Last weekend our friends took us to a goat farm. The kids loved meeting the baby goats and seeing how cheese is made the old fashioned way, by hand. It was a cold day and we even saw glimpses of snow.
Poor Liepa saw nothing, because she was taking a nap in the car. And as soon as I stepped into the barn, the intense smell of hay hit my nose and I couldn't breathe. Tears started flowing down my cheeks and I started coughing. What the heck!? Am I allergic to hay all of a sudden?! Have I become a real city girl?! I had to run out of there and spent the rest of the time in the car with Liepa.
At least Dominykas had an eventful day. He even met a talking parrot.
Sometimes things don't go according to plan, but I am really learning how to be in the moment and love every moment. Staying in the warm car wasn't such a bad plan B.
*** Since I couldn't stay in the barn and take pictures of the lovely baby goats, half of the pictures are stolen from my friend. So thank you to her!
It's almost too late to write this post, because we've been in France for about five months (or is it six already?). That's (almost) half a year! Aaaaahhh! It's kind of hard to believe because it feels like we just got here. But I've been taking notes! I wanted to document my first impressions, especially because they are changing the longer we are here. Here it goes:
1. The smoking. I am really trying not to be judgmental about most things (especially in a new country), but I will totally judge this. EVERYBODY SMOKES. Women pushing strollers, moms at a park, PREGNANT women, your grocery store clerk, the 14 year old at the tram stop, the 80 year old walking down the street, the sellers at the Farmer's market. I think I have witnessed every single type of person smoking. Even my son would point out every person smoking and yell "Mom! That guy is smoking in the car! YUCK!" I appreciate and love California for being the opposite so much!
*** Update: I don't notice all the smoking so much. I guess I am used to it now.
2. The food. Where is this healthy, organic and delicious food?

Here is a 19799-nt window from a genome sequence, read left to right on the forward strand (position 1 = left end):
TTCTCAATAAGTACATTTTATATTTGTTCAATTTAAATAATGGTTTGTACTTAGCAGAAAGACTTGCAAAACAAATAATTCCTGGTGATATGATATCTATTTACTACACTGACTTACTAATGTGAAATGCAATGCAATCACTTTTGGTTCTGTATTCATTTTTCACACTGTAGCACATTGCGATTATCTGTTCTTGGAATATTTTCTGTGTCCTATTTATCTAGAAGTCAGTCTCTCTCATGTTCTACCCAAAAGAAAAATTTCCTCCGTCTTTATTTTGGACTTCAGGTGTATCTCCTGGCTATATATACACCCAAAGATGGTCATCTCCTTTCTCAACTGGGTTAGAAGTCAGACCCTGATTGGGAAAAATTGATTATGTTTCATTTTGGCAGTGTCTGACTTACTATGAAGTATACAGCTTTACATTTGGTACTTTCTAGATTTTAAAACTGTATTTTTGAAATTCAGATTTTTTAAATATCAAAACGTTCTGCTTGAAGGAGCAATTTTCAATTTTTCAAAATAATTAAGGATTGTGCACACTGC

The grocery stores are full of products filled with preservatives. Most popular stores are huge and it can take easily a couple hours to buy even a few things (especially when you don't know where anything is). So maybe the healthy products are hiding somewhere? We still need to find where to shop and learn how to shop. It definitely feels overwhelming in the beginning. Oh, Trader Joe's, how I miss you!
Restaurants are expensive, take a long time to get your food and don't like kids... so it will be awhile until we get to know that side of France. Although I have been hearing about these "really good and affordable" places, that "don't mind children" but haven't found them yet.
Farmer's markets are awesome and beautiful, and full of amazing produce. We go every Saturday to a market near our house and we buy all our vegetables, eggs, olives and cheese there.
****Update: I finally have a small list of places I like to shop at and I know where to find most things that we eat/ want. Things we buy at the Farmers' Market have been reduced drastically. It took me awhile to catch on how expensive it actually is! Let's just say that Lidl is my new best friend (a discount grocery store), and fresh, organic food is a luxury just like in the USA.
3.The wine. Lots and lot of good and affordable wine. This makes us very happy people.
3. The bureaucracy. Everything takes SO long. Any simple task requires a ton of paperwork, time and energy. People still prefer phone or real life conversation to take care of all business. It might sound very nice, but when you have to go to the bank for a every single question and provide a thousand and one document before they even talk to you, it gets old pretty fast. Also, there are usually various processes for things. Every time you talk to someone, it's different documents you need and a different timeline. People here seem to be ok with it... they say "you get used to it" and "call again if you don't like the answer". Things just seem very complicated. And here, I thought DMV is a mess....
4. Post office. It is quite expensive (compared to postage in United States). You also pay taxes for packages received that are worth more than 45euros. So, please, don't send us expensive gifts. 😉
5. Language. Not a lot of english is heard around here (South of France specifically). Many French understand and could speak, but they chose not to. Whatever the reasons might be. It's a bit annoying especially when you clearly need help (like at a register at a grocery store, and you're holding up the line because you don't understand what they want from you.). However, the French attitude is that it is my problem that I don't speak French. And I guess they are right. I better learn quick!
6. Architecture. Vineyards, beautiful towns, cobble stone streets, tiny windows with colorful shutters. It really does look like all the best pictures I've seen of South of France.